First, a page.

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The Potential of Algal Biotechnology to Produce Antiviral Compounds and Biopharmaceuticals

Therapeutic Uses of Red Macroalgae

National Institute of Oceanography and Fisheries, NIOF, Alexandria 21556, Egypt
Pharmaceutical Sciences Department, College of Pharmacy, Princess Nourah bint Abdulrahman University, Riyadh 11671, Saudi Arabia
Botany Department, Faculty of Science, Tanta University, Tanta 31527, Egypt
Author to whom correspondence should be addressed.
Academic Editor: Benoît Chénais
Molecules 2020, 25(19), 4411;
Received: 10 September 2020 / Revised: 21 September 2020 / Accepted: 23 September 2020 / Published: 25 September 2020
(This article belongs to the Special Issue Algae and Microalgae and Their Bioactive Molecules for Human Health)


Red Seaweed “Rhodophyta” are an important group of macroalgae that include approximately 7000 species. They are a rich source of structurally diverse bioactive constituents, including protein, sulfated polysaccharides, pigments, polyunsaturated fatty acids, vitamins, minerals, and phenolic compounds with nutritional, medical, and industrial importance. Polysaccharides are the main components in the cell wall of red algae and represent about 40–50% of the dry weight, which are extensively utilized in industry and pharmaceutical compounds, due to their thickening and gelling properties. The hydrocolloids galactans carrageenans and agars are the main red seaweed cell wall polysaccharides, which had broad-spectrum therapeutic characters. Generally, the chemical contents of seaweed are different according to the algal species, growth stage, environment, and external conditions, e.g., the temperature of the water, light intensity, nutrient concentrations in the ecosystem. Economically, they can be recommended as a substitute source for natural ingredients that contribute to a broad range of bioactivities like cancer therapy, anti-inflammatory agents, and acetylcholinesterase inhibitory. This review touches on the main points of the pharmaceutical applications of red seaweed, as well as the exploitation of their specific compounds and secondary metabolites with vital roles.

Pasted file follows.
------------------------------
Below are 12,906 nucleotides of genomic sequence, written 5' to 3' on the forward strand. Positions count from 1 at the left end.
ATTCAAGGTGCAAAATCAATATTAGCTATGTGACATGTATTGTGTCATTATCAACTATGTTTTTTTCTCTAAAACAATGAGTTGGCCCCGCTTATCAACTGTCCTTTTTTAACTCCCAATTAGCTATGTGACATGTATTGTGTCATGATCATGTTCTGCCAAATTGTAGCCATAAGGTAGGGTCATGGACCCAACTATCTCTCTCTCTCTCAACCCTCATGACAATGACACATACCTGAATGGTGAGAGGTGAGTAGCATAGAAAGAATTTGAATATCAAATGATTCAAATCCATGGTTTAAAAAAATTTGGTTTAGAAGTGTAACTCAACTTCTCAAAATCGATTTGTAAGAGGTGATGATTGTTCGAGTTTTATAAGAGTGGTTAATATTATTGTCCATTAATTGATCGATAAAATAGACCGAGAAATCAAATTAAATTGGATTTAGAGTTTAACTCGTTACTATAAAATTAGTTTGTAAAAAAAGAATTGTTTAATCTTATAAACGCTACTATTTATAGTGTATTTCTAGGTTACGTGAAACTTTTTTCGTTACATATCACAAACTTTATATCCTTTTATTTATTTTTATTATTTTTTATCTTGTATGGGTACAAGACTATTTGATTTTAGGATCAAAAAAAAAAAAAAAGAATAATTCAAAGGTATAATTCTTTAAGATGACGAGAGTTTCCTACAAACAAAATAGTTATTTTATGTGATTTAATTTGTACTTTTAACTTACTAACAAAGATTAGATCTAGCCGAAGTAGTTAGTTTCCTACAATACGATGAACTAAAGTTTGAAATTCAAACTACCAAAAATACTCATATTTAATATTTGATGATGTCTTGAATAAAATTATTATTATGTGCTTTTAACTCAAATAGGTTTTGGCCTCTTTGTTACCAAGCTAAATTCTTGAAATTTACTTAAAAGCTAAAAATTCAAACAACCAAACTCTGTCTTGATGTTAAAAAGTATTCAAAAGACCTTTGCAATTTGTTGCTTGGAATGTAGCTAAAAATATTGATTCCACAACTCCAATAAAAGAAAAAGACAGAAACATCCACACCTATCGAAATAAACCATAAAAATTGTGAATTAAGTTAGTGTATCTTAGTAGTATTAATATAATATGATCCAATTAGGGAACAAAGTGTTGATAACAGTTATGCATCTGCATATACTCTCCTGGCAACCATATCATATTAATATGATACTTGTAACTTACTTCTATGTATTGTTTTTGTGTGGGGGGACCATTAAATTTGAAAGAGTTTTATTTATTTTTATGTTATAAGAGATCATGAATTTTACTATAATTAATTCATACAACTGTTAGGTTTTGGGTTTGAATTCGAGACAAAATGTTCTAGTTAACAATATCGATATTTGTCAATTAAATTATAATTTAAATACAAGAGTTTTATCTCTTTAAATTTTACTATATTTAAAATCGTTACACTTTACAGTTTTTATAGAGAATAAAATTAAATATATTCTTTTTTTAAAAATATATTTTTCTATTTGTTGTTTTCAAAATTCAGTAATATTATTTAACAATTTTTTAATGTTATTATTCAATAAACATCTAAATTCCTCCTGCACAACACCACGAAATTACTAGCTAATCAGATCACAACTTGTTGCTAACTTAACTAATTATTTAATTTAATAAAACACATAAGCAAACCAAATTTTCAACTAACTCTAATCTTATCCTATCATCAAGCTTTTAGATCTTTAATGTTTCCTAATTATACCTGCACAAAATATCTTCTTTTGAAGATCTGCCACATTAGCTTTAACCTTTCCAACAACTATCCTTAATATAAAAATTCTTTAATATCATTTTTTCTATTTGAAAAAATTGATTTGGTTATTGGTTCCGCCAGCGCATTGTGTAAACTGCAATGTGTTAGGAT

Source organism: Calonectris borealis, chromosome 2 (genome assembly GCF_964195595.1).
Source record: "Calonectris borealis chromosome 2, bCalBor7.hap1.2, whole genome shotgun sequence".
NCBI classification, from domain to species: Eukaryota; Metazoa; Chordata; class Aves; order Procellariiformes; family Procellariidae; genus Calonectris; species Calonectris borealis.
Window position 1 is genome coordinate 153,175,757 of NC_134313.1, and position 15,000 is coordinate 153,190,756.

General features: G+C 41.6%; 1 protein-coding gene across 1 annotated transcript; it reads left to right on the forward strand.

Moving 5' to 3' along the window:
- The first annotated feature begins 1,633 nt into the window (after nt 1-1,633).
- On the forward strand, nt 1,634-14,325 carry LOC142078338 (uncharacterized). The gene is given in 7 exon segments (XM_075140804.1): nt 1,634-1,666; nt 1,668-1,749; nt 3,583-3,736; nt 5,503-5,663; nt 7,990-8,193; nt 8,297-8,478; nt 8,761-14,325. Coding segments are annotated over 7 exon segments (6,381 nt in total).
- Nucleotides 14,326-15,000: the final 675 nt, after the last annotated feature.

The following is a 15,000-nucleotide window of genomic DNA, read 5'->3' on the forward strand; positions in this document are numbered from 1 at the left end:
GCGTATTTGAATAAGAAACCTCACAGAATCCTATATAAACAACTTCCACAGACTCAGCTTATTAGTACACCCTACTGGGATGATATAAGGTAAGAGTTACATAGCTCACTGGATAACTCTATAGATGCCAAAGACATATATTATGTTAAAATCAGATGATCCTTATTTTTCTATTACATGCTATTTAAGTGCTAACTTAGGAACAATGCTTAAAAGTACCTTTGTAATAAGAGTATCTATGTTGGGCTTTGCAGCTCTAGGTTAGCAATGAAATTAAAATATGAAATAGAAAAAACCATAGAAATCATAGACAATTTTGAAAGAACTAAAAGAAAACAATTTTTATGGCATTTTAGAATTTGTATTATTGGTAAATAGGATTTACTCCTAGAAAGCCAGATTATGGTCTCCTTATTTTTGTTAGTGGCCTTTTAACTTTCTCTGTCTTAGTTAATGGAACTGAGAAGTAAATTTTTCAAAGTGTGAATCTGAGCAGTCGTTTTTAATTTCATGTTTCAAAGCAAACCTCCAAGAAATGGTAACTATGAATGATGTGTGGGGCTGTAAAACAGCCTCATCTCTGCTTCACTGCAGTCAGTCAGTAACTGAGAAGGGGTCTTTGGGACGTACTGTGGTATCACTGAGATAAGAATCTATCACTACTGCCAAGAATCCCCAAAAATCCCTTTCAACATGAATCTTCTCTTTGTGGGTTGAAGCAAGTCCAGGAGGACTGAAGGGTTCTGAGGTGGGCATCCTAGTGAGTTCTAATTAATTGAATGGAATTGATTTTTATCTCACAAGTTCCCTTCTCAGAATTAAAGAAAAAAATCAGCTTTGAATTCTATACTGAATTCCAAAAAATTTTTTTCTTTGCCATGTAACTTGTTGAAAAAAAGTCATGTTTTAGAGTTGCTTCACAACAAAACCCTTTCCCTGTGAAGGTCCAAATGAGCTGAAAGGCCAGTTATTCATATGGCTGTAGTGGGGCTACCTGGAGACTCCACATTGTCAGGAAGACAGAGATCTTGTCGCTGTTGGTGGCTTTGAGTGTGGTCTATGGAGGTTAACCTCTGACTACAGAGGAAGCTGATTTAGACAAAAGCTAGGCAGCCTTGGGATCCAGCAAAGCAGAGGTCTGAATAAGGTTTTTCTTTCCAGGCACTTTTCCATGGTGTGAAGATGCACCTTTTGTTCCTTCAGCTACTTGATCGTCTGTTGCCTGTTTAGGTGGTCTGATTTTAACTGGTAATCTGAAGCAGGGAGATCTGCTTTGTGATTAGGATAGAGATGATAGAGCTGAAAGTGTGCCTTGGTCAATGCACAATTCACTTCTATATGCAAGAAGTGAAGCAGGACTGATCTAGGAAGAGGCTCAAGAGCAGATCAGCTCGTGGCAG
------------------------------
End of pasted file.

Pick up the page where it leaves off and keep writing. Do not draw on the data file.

Keywords: bioactive compounds; drugs; seaweed; Rhodophyta bioactive compounds; drugs; seaweed; Rhodophyta

1. Introduction

Macroalgae are macroscopic benthic marine algae (seaweed) living in the intertidal zone. They are characterized by autotrophic nutrition and fast-growth; they do not need land for cultivation and their growth rate is faster than terrestrial plants [1]. They are categorized into three different groups Chlorophyta; Phaeophyta, and Rhodophyta, based on their pigment composition and storage food Figure 1.
Red seaweed are the critical source of numerous bioactive compounds, in contrast with the other two groups of green and brown seaweed like polysaccharides “floridean starch and sulfated galactans, such as carrageenans or agars”, minerals, unsaturated fatty acids, amino acids, vitamins, phycobiliproteins, other pigments, phycolectins and mycosporine-like amino acids, which have many biological and industrial applications [2,3].
The protein content in red seaweed varied between 10–50% of the dry weight and being higher than macroalgal groups and some foods [4]. In addition, they contain the essential amino acid, about 25–50% of the total amino acids, is like other protein sources like leguminous plants [5].
Red and green seaweed contain the largest amount of phenolic compounds like flavonoids, phenolics acids, and bromophenols, which had different medical applications, due to the reaction of these components with proteins, e.g., enzymes or cellular receptors. While, phlorotannins, are the major polyphenolic secondary compounds synthesized only in marine brown seaweed [6].